The key driver is the array of trade/political wars facing the US. Not only is there the confrontation with China, but also tensions are high between the US and Europe, and there are a myriad of other political and economic hot spots around the world. While President Trump continues to badger Federal Reserve Chairman Powell about the Federal Reserve not dropping interest rates enough to stimulate the economy, recently Powell has clearly conveyed the message that it is not likely possible for the Federal Reserve to be stimulative enough to offset the economic negatives of Trump-initiated trade wars. You could say this is a Federal Reserve “shot across the bow” for President Trump to say that President Trump should not plan to continue waging economic wars everywhere with the expectation that the Fed will bail him out.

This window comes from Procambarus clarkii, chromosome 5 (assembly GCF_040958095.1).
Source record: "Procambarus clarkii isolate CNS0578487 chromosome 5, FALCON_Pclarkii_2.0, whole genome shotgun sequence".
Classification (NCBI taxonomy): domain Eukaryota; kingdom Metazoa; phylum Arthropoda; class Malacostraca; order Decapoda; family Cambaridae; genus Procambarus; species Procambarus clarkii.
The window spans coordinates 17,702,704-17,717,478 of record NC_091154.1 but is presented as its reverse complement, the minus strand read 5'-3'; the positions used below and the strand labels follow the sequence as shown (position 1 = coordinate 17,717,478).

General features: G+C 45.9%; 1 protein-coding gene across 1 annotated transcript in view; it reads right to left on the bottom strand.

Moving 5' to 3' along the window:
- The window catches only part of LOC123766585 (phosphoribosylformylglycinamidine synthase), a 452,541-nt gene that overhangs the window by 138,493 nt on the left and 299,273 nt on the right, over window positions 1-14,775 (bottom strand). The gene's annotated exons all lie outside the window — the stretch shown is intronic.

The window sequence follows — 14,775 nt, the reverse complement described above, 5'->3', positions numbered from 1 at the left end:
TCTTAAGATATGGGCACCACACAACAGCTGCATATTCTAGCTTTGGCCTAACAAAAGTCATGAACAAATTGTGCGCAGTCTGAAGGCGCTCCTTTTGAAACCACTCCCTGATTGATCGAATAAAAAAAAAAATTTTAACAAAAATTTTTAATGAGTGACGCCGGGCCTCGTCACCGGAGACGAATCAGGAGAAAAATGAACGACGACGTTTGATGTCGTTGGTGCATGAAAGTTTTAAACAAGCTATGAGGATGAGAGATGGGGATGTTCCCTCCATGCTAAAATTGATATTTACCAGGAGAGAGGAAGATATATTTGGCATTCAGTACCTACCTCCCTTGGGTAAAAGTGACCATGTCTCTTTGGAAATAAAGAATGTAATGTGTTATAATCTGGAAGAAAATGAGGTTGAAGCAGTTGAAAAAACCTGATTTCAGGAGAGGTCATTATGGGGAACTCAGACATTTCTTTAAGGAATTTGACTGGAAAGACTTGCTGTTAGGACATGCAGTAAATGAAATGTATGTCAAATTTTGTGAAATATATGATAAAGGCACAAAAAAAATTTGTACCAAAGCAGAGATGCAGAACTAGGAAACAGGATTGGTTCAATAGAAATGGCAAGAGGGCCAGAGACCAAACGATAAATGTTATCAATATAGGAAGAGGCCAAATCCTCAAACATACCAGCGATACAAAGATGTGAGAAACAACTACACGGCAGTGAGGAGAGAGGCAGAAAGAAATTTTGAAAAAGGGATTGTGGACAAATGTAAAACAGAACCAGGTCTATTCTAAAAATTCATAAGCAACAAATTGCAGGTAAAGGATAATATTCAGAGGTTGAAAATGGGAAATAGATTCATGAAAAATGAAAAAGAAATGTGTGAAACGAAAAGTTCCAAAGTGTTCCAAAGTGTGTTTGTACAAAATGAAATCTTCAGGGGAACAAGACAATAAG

Figure 2: US 10-year Treasury Bond Yield Trends – 3 Years
The Trump calculus in these trade wars (Canada, China, Japan, Europe) is essentially that those economies are much weaker than the US economy. Even though the tariffs may temporarily hurt the US, he expects they will hurt other countries worse and negotiating counterparties will fold and “cry uncle” before the US needs to. That is a high stakes game of chicken for two reasons.
First of all, even if foreigners’ pain is greater, other countries (China in particular) may be more willing than the US to endure the pain if faced with an adversary they feel is threatening their sovereignty. Democratically-elected politicians must often kowtow to short term popularity in ways communist leaders don’t. Surely the Chinese negotiators see this, especially with the US elections around the corner.